“Well, thanks for stopping and let’s catch up in a couple weeks when you guys are done syruping”. My girlfriend’s words stopped me in my tracks.
For a moment it caught me off guard. I was totally expecting that she’d invite me in and we’d hang out for a little bit and then I’d head back home. On the way over I was thinking I really didn’t have a lot of time to talk, and how I was going to convey my appreciation for her letting me borrow her fryer for boiling sap, and get out of there fairly quickly as to get home and get things done that needed to be done. “I just got into my PJ’s (it was 7:30pm and she had just gotten home from an on call admission) and my roommate just went to bed” she said. Huh? I was a little confused as I walked to my car, only because it just was not what I was preparing for. By the time I sat in the seat I had genuine joy and pride in my heart, thinking, “Good for her! What a great boundary! I’m so proud of her!” Way too often we do things out of a sense of obligation being fearful of hurting someone’s feelings, or coming off as selfish. Women especially suffer with this affliction of assuming responsibility for others feelings and that somewhere it became our job to make sure everyone feels good about themselves all the time, and that we are the person to help or save the day for others all the time, often at our own compromise. Sure, we all want to be there for our friends and loved ones; we want to hang out, be part of the group, and feel wanted and included. Fear Of Missing Out (FOMO), as it is called. FOMO is a major player as no one wants to be the person who misses out on the fun, but also as any part of being there for others.
Boundaries say, “I care about you, and I care about myself too”. Personal boundaries tell others you recognize what is yours to do and be, when you can do and be it, and when we need to say, “thanks, but no thanks”. But Anne, won’t people think I’m selfish if I say no? As a wise teacher of mine used to say, “some will, some won’t, so what”. In my opinion, people who are put off when you practice this form of self care are either people with no boundaries of their own so they can’t understand you having them, or people who are so self absorbed that they can’t fathom anyone telling them no, because they view themselves as super special. Be a healthy example for both types! By taking care of yourself and your needs, or stepping into the practice of (because it is a practice) taking care of your own needs, you are showing your value for yourself. This is good! We need to practice self value even if in the beginning it doesn’t feel natural. It is a practice, and practice we shall.
Just as my friend did, she demonstrated her ability to value herself by lovingly, but directly, stating that tonight was not the night we would be catching up and visiting. She needed rest and she was claiming the need for herself. She didn’t need a good enough reason, although in this case, she had one. All she needed was to recognize what she needed for her own wellbeing and recognize my acceptance of it was not her problem. SO TRUE!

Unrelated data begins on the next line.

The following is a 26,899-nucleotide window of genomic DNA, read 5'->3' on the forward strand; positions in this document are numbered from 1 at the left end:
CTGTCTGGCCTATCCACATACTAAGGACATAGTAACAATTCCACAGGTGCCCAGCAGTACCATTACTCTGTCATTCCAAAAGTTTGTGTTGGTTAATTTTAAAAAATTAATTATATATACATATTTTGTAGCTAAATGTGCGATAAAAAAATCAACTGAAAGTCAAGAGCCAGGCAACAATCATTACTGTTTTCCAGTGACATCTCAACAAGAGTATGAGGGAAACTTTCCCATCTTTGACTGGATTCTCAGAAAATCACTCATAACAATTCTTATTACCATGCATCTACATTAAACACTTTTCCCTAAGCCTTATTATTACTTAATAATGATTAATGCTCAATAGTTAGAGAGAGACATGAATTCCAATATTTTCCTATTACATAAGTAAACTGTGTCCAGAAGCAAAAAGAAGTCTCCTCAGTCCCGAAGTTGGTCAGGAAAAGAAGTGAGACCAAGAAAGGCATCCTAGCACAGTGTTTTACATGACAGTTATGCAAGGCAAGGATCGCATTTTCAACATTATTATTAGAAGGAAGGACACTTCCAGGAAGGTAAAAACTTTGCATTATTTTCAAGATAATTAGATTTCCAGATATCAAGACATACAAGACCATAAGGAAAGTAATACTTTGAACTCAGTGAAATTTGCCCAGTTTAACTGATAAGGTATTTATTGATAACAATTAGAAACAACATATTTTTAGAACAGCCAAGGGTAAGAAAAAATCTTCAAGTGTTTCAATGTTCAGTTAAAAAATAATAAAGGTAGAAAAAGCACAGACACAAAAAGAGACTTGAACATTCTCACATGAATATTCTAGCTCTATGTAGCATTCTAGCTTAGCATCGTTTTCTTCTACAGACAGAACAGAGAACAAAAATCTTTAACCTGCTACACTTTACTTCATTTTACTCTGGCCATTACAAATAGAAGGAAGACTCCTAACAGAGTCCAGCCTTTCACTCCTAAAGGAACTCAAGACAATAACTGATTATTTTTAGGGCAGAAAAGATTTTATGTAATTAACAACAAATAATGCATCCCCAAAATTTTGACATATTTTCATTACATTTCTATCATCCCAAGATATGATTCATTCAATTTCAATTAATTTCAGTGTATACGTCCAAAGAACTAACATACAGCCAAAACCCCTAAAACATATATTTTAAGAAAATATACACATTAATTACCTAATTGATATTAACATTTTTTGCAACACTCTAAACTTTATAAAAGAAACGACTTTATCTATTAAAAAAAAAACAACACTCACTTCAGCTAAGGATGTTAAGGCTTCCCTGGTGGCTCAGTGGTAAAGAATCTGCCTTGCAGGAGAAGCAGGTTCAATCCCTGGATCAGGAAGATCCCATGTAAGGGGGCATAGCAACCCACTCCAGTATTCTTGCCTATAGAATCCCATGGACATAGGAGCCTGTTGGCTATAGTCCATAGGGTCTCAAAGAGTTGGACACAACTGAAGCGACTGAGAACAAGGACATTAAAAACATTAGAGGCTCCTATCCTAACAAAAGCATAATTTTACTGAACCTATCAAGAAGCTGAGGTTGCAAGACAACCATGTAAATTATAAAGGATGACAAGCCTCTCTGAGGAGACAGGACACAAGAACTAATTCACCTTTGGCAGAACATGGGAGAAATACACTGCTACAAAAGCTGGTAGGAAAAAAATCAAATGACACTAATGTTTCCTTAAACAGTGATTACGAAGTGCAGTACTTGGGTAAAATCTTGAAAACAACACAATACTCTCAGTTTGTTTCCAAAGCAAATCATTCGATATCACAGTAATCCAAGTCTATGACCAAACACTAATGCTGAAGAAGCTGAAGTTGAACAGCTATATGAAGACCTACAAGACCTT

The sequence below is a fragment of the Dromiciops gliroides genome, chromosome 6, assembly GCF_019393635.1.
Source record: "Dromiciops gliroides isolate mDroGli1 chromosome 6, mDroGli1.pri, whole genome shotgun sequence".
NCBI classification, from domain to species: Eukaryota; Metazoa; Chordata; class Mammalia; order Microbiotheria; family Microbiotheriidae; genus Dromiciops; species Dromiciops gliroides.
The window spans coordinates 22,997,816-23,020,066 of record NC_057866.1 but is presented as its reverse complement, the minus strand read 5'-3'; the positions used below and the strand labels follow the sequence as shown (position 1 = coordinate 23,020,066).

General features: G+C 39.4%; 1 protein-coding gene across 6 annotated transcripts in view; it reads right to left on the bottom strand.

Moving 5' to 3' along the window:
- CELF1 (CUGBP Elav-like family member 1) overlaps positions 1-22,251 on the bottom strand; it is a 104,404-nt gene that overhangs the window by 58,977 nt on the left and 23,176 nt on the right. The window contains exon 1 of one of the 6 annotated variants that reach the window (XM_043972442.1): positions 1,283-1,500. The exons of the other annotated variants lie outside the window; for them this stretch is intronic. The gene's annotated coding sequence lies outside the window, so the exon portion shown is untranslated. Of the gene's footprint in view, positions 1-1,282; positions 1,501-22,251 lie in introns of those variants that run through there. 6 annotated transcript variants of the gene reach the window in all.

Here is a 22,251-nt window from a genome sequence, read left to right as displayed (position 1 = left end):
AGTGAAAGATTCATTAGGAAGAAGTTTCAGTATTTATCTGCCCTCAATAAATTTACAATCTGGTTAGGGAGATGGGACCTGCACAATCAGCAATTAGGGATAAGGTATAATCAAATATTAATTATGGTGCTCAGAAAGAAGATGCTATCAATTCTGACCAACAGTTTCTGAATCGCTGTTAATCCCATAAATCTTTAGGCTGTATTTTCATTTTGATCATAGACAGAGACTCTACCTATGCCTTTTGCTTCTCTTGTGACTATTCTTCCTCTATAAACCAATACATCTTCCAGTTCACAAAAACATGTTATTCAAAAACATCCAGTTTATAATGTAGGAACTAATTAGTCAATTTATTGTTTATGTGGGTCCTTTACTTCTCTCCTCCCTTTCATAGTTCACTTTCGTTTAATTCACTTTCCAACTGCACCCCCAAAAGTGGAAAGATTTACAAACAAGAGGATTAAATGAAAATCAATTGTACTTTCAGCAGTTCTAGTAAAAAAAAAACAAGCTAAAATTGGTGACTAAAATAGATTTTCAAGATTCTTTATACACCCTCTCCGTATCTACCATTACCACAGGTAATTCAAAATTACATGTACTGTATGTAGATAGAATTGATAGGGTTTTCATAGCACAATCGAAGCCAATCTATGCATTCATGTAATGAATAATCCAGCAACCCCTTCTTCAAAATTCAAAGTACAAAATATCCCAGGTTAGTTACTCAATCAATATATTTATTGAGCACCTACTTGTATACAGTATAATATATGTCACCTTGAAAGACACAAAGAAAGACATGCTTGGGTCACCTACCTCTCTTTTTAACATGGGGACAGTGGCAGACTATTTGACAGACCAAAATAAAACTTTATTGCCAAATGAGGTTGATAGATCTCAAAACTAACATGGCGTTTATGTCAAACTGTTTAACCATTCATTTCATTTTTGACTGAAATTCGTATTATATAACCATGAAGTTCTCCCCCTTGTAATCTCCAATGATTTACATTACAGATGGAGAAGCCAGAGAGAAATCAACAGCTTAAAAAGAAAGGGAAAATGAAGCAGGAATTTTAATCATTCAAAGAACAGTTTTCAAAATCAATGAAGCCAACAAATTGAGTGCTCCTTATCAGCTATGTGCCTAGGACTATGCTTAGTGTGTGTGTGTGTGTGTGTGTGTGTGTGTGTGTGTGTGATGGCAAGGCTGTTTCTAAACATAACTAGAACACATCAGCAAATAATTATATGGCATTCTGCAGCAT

If you don’t, no one else will. Way too often we think we can’t say no, or worse yet, we believe others should realize what we need and provide it for us instead of us taking care of ourselves. What?! No grown person should honestly believe that it is someone else’s job to know what their personal needs are and how to provide for them! We are all adults here. If you don’t know what you need, no one else will. If you can’t speak your truth on your own behalf, well, good luck to you. May I suggest you start to practice a new behavior.
Know yourself and value yourself enough to let others know how to care for you. “I’m sorry I can’t right now”, or “I’m not available tonight but how about another time” are really easy things to say that are not offensive and simply state your self care claim. Was I put off by her firm hold on her door frame, stopping me before I entered the house? Not even a little bit. I love her. We’ve been friends since we were kids.
Let me be clear. A huge part of my pride for my friend is that I’ve known her long enough to know she has not always owned her ability to say no and to care for herself in this way. It is a lesson she has learned on purpose, through practice. It requires some faith and value in yourself and also in those who love and value you. You can claim your own needs and still be loved, respected and included. People who love you want you to be well; happy, healthy, well rested, relaxed, all the things, because then you will be the best of yourself when they do have the gift of your company. You will feel better and everyone will enjoy each other more! When we take care of ourselves we get more from life, not less. We are indeed happier, healthier, more patient, more compassionate, more fun, whatever the occasion denotes, because when we feel cared for inside, we bring our best to the outside world.
It’s simple folks. Know what you need, when you need it, how you need it. Value yourself and your own wellbeing. Take care of yourself, and then you will have the energy and desire to help care with others.
Forever the journey, Anne